Monday, August 02, 2004

In a comment, someone wrote asking what he or she "SHOULD do in an interview... do's, don'ts, questions to ask, specific things I should know about the firm going in...."

Just asking the question means you're someone I wouldn't want to hire. Part of what I look for when I interview is that the candidate can figure all of this out for him or herself and isn't just following some set of one-size-fits-all rules. Every interviewer is looking for something different. It's the candidate's job to figure that out and adapt. Just like every client is looking for something different, and it's the lawyer's job to adapt. If I went into every client meeting with the same strategy -- emphasize our past experience, for instance, and the competence of our team -- I'd lose clients before we even got them on board. Some clients want a nice lawyer; some clients want a feisty lawyer; some clients want a sophisticated lawyer; some clients want a blue-collar rough-and-rumble fighter. It's our job to get in there, and as quickly as possible assess the situation and figure out what hat to put on. Just like I want a candidate to do in an interview. No matter what I ask, I don't want the prefabricated answer they rehearsed in the hotel room the night before. I want to see someone who's engaged and thinking and working hard to spin their story to impress me. I want someone who's selling him or herself to me, just like he'll have to sell himself to opposing counsel, to clients, or, in the rare case we leave our desks, to a judge.

"Do" be prepared to think; be able to sell yourself; be able to craft an answer on the fly to anything I ask; make me like you.

"Don't" be a jackass.

As far as questions to ask, I've never been asked a good one. I've been asked spectacularly bad ones about what the worst part about working here is ("this interview, with you, right now"), whether we provide good training to summer associates ("no, of course we don't"), how I balance work and life ("what? do you not know what you're in for?"), whether the lawyers here are friends ("with each other? who cares?"), how we assign people to practice groups ("aren't you getting a little bit ahead of yourself?"), why we chose the building we're in ("I didn't choose it! Are you a moron?"), whether we value lawyers with prior experience ("experience doing what? Being President? Sure. Being a trash collector? No."), and, once, why there's so much paper on my desk ("Because I'm busy. Leave. Now.").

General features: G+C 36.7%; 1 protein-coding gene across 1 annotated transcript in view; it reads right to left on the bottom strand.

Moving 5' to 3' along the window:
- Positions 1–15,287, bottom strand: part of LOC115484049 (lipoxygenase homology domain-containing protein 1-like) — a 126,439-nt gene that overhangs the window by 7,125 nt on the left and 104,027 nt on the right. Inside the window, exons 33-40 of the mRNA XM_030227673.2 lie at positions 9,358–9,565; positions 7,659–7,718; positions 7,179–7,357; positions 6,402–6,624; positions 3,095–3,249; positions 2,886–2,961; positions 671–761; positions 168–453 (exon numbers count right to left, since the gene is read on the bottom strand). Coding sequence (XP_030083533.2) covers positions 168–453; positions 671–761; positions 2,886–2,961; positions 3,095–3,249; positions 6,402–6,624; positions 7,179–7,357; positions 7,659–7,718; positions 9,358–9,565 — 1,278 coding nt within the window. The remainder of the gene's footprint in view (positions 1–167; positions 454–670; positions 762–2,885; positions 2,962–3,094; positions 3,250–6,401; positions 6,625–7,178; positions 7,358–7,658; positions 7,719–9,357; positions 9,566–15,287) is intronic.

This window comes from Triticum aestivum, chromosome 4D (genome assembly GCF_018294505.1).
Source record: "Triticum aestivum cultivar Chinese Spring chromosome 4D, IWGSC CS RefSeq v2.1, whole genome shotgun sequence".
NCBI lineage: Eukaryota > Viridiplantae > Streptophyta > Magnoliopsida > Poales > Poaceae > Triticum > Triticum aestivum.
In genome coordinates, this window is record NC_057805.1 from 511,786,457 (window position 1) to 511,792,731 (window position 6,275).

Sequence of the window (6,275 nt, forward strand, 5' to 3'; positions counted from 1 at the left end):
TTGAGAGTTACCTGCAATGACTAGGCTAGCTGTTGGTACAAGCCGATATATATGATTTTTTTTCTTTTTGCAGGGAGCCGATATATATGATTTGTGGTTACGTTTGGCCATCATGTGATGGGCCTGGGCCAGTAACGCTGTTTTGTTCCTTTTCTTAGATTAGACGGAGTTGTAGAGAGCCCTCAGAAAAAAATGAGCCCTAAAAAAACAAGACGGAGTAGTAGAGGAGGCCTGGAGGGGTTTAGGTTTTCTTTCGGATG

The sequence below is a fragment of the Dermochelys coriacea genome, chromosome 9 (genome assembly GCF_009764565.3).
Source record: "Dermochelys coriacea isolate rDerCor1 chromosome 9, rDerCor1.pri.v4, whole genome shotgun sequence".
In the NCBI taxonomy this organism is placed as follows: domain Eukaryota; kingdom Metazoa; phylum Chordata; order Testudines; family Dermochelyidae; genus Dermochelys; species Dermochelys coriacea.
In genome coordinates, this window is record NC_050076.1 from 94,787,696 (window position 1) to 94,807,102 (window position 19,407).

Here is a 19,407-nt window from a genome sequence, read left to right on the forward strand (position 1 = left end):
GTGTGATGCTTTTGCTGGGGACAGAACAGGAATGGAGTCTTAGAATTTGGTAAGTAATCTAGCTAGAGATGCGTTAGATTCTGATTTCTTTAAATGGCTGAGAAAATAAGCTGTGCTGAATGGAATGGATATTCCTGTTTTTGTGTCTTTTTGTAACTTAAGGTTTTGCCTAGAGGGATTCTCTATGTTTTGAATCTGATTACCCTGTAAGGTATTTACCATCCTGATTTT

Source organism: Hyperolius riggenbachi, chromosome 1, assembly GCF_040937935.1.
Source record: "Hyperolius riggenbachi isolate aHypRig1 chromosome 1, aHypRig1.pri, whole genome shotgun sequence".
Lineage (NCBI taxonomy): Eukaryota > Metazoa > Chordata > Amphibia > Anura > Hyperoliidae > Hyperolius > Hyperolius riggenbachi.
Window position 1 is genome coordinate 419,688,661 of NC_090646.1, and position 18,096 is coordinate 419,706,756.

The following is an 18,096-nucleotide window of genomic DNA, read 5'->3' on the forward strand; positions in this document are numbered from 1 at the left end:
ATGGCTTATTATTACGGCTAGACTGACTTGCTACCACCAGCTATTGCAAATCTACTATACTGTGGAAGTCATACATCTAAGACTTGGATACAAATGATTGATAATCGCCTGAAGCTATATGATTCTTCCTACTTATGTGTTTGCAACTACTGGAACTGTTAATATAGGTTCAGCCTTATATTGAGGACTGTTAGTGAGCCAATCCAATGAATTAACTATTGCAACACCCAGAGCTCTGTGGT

Specific things you should know about the firm going in: know where the building is and how to get here so you're not late and waste my time; know where your resume is so you don't spend ten minutes fumbling for it; know how to politely decline when I offer you some coffee; know that I don't want to talk about any of the pictures in my office, so don't ask about them because you have nothing better to say; know that you're wasting my time unless I decide I like you; know that it all probably depends on your transcript anyway; know that we're not a "lifestyle" firm and we're not selling "nice people." We're selling "challenging work" and "a top-notch legal experience." You want that, we can talk. You want a fraternity, there are other places you can go. You want to argue in court, go to the DA's office. You want to get paid to "think about the law," go clerk for a judge. That's not what we're selling.